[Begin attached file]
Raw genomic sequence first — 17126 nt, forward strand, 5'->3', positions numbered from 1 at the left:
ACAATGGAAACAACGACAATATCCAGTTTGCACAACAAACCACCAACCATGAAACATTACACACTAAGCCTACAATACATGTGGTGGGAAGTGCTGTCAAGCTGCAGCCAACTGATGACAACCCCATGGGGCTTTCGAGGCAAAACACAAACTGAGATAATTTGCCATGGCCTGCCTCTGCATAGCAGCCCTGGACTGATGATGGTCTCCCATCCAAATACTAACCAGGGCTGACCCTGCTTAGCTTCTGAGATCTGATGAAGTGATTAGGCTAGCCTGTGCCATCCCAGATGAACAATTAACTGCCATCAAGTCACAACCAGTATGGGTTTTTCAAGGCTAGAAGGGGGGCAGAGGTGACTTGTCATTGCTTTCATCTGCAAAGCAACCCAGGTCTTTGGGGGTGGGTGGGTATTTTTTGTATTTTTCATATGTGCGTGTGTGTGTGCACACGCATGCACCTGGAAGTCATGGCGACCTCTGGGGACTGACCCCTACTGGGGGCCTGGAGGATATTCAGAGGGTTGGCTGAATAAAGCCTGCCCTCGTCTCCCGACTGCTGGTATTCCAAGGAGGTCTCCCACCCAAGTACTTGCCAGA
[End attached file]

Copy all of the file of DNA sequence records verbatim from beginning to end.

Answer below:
Raw genomic sequence first — 17126 nt, forward strand, 5'->3', positions numbered from 1 at the left:
ACAATGGAAACAACGACAATATCCAGTTTGCACAACAAACCACCAACCATGAAACATTACACACTAAGCCTACAATACATGTGGTGGGAAGTGCTGTCAAGCTGCAGCCAACTGATGACAACCCCATGGGGCTTTCGAGGCAAAACACAAACTGAGATAATTTGCCATGGCCTGCCTCTGCATAGCAGCCCTGGACTGATGATGGTCTCCCATCCAAATACTAACCAGGGCTGACCCTGCTTAGCTTCTGAGATCTGATGAAGTGATTAGGCTAGCCTGTGCCATCCCAGATGAACAATTAACTGCCATCAAGTCACAACCAGTATGGGTTTTTCAAGGCTAGAAGGGGGGCAGAGGTGACTTGTCATTGCTTTCATCTGCAAAGCAACCCAGGTCTTTGGGGGTGGGTGGGTATTTTTTGTATTTTTCATATGTGCGTGTGTGTGTGCACACGCATGCACCTGGAAGTCATGGCGACCTCTGGGGACTGACCCCTACTGGGGGCCTGGAGGATATTCAGAGGGTTGGCTGAATAAAGCCTGCCCTCGTCTCCCGACTGCTGGTATTCCAAGGAGGTCTCCCACCCAAGTACTTGCCAGA